Choosing The Right Platform To Mint Your First NFT

RC3 Academy
Published in
8 min readOct 16, 2021


Original illustration by Fabricio Orellano for RC3.


  • Most marketplaces are non-custodial. Creators truly own their work.
  • All marketplaces are integrated with OpenSea.
  • All marketplaces provide secondary sale royalties to artists.
  • About half of these marketplaces have their own native contract through which you can mint your NFTs; the other half will let you create custom contracts that you can own. Some offer the option to import custom contracts.
  • Most marketplaces are exclusively art-focused, while a handful has a broader scope.
  • If you want to mint an NFT in more than one edition, some marketplaces are out of the question, e.g. SuperRare.
  • Burn function (=delete your NFT) is almost ubiquitous.

“2021 will be the year of NFTs.” For those who don’t know, this statement was dominating news headlines at the beginning of this year, and it seems that the NFT scene is living up to that prediction.

At an almost daily rate, more and more creators/artists are hopping onto the NFT train ready to explore new territories and enrich the ecosystem with their creations. Nevertheless, if you have already tried to go through the process of creating an NFT, you’ve probably come across several platforms all seemingly offering the same service — but, there must be some differences between them, you wonder to yourself.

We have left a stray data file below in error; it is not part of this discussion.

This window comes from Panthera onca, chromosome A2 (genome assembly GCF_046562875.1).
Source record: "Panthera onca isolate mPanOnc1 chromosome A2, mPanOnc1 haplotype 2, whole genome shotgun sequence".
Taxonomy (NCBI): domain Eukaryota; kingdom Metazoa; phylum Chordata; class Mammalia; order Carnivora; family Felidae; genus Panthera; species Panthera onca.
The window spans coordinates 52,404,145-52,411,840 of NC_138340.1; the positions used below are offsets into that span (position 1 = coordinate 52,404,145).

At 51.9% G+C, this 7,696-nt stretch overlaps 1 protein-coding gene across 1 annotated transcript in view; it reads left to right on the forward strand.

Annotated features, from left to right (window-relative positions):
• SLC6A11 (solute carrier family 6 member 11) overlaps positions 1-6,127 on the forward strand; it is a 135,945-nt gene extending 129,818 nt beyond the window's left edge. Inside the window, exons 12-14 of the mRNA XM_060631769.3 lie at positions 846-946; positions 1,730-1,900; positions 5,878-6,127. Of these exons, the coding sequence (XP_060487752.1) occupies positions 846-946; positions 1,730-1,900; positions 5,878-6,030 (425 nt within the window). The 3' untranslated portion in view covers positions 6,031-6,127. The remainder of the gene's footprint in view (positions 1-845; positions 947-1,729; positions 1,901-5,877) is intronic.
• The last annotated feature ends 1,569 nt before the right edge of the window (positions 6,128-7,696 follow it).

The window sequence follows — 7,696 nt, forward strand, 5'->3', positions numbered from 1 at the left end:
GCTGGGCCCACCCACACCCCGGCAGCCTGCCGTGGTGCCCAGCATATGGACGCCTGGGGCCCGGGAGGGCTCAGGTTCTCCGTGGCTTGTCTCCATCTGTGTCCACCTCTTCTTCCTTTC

Undoubtedly, a newcomer looking to mint their first NFT can have a hard time deciding what’s the right platform, feeling overwhelmed by all the relevant information that’s out there.

However, the point would not be to seek out the “perfect” platform — not sure if such a concept even exists. It all depends on what you are looking for and what each platform wants to offer. The NFT world is fascinating, innovative, and rich in noteworthy dapps that are utilizing open-source technologies to offer their conception of how NFTs can be utilized.